From the eucalyptus steam room and impressive aufguss rituals to the fancy infused waters and the thrill of a cold dip in the Polaber pool, every second at Thermea is a serious treat that I look forward to for weeks ahead of time. And I love that every season brings a different experience! I’m grateful to have the opportunity and the means to take advantage of this marvelous facility a couple times a year – it is such a restorative way to care for myself, and a cherished opportunity to connect with a dear friend in a peaceful, unhurried setting.
Last winter I got myself a pair of mukluks from Manitoba Mukluks. They are toasty, they are comfy, and they. are. gorgeous.
Intrigued by the name, I researched the company before I made my purchase, and I was thrilled to learn that many of their products are made right here in Winnipeg. Those that are made internationally are clearly marked as such; the company is transparent about its international production policies and is committed to ethical sourcing of leather and fur. Manitobah Mukluks is Indigenous-owned, and when I had to made an exchange for a different size, I was delighted to discover that their headquarters are located in North Point Douglas, just a stone’s throw from my neighbourhood. Talk about local!
This year I asked Santa for a pair of Manitobah Mukluks moccasins to wear as slippers around the house, and lucky for me, I got my wish. My feet have been super toasty and the subject of many compliments ever since.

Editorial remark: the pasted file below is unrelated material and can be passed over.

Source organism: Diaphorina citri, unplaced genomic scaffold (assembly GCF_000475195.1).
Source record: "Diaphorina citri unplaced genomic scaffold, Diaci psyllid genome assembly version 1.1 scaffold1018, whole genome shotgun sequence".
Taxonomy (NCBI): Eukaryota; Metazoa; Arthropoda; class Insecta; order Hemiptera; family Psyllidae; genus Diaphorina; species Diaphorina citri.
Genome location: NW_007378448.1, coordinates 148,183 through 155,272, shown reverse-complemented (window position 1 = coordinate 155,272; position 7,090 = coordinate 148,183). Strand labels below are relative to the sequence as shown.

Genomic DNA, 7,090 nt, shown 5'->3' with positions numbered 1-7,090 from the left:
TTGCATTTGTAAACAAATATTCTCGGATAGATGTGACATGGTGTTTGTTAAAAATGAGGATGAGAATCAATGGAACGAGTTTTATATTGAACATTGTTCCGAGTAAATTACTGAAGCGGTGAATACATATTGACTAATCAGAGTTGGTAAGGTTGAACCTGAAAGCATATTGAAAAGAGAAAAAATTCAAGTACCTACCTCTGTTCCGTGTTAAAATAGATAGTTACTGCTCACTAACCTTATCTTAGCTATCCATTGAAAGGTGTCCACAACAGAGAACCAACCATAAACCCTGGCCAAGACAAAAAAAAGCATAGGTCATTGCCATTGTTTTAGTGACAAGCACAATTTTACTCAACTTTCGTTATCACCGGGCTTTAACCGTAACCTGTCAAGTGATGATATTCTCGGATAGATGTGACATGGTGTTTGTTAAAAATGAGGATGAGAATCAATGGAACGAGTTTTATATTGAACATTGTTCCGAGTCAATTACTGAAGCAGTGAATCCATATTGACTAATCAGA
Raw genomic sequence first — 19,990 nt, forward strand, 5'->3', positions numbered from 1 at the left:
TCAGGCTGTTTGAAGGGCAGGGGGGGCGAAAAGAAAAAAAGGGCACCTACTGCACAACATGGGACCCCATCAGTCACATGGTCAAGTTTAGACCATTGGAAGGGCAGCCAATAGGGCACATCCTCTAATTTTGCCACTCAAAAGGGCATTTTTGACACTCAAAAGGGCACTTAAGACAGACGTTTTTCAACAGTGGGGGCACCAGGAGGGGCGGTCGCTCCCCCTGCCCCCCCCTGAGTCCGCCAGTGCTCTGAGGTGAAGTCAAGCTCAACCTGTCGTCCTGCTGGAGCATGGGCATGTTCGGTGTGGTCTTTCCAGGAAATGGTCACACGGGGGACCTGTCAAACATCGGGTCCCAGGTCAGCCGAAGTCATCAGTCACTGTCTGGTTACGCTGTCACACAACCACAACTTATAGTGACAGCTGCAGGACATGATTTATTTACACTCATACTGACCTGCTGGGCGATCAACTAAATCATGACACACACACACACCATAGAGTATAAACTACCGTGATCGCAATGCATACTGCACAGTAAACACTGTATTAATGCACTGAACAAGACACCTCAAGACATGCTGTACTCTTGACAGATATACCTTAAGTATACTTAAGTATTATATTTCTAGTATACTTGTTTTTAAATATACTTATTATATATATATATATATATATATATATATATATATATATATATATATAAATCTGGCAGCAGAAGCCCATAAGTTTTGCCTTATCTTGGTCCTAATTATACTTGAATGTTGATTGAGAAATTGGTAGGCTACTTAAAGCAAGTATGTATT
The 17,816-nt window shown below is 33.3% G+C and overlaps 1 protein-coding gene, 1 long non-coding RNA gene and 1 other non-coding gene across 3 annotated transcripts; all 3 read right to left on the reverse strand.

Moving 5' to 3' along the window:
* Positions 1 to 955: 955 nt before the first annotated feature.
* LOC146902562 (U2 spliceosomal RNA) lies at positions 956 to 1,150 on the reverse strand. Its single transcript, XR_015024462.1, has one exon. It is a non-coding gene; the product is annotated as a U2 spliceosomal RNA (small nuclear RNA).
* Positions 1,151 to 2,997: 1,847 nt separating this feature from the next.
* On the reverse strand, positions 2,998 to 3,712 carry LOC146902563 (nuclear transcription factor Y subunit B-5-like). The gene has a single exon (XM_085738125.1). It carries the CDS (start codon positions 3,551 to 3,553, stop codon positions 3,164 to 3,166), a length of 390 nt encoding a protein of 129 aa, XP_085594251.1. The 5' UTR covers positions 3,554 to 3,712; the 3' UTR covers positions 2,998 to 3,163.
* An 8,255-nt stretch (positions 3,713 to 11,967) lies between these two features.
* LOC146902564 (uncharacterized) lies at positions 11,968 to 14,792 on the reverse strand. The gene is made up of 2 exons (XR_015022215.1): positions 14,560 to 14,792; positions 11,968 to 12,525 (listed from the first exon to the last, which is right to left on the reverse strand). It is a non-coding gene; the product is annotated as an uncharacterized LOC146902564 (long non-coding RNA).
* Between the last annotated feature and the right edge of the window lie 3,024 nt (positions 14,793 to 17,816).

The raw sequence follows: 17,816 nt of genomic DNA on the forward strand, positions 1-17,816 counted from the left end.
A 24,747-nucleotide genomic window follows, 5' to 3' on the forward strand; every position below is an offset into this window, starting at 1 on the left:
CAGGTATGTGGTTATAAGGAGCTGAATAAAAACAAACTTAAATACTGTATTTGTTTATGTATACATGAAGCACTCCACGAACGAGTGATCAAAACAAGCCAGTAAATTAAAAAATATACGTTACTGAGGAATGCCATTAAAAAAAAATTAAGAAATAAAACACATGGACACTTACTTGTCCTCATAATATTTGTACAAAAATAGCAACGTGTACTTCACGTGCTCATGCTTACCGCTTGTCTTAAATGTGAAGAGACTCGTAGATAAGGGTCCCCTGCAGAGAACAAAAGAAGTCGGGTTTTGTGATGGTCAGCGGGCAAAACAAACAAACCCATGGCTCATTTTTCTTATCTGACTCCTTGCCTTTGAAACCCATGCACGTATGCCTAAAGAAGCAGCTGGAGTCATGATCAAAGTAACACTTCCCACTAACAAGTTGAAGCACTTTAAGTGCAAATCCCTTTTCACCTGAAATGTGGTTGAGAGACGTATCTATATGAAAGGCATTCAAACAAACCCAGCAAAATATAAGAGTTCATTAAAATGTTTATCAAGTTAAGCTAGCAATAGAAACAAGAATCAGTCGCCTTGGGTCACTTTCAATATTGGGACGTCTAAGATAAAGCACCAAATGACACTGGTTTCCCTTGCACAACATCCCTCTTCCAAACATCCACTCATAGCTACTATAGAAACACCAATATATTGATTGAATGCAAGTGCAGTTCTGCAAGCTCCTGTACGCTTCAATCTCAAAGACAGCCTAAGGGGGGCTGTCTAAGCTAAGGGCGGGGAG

I’m grateful we have such a wonderful local footwear company in Winnipeg. Seeing the cool footprints left in the snow by my mukluks always makes happy – something I am extra-grateful for in the long, cold winter!
When I moved to the ‘Peg 11 years ago, I believe there were only two local breweries: Fort Garry and Half Pints. A few years back the liquor laws changed and craft breweries began popping up at an impressive rate. At first I could keep track of all the new additions (thanks in great part to the Beer Winnipeg blog and the beer proclivities of Winnipeg Twitter) but now there are enough that I’ve lost count. It’s awesome. To me this is a better indication that we’re becoming a cool big city than any piece of sexy infrastructure or big box store.
One Great City, Nonsuch, Torque, Barn Hammer, LBJ, Grain to Glass, Farmery… there are so many great options to choose from. Whether it’s a cool location, beautiful branding, delicious food at their brewpub, awesome collabs or supporting a great cause, I love that so many local brewers have something unique about them, and I appreciate all these things. And, not to overlook the original two, it’s hard to beat a Stir Stick Stout or Fort Gary Rouge.
I’m grateful for local beer!
(Now, can we please get Pedal Pub to come set up here??)
(And can someone please buy Hamilton House and turn it into a brewpub? Please?????)
(No seriously. That would be amazing.)
I got the most stunning, perfect Christmas gift from a dear friend this year: a print from Nice Art People of an elm tree ring, from Elmwood no less, like this one. I’m so excited to hang it up.
It joins my small collection of lovely Winnipeg-themed or Winnipeg-made artwork. I treated myself to the Ty Johnson “Great City” print at Tiny Feast (RIP) several years ago, and to a cool Guy St. Godard watercolour print of 1960s Portage Ave at the Signatures Show last year. For my birthday this year I got a beautiful print of a succulent that had been for sale at Sam’s Place (can’t remember the artist and too lazy to open up the frame!). I’ve got my eye on a few poignant Kal Barteski prints. And the Manitoba Dainty Tray print from Happyland Print Shop has been in my etsy cart off and on for far too long – one of these days, it’s going to look great in my kitchen.
Winnipeg is home to an astonishing number of talented artists who make my life and all Winnipeggers’ lives more beautiful with everything from paintings and prints to sculptures and murals. So grateful for Winnipeg artists!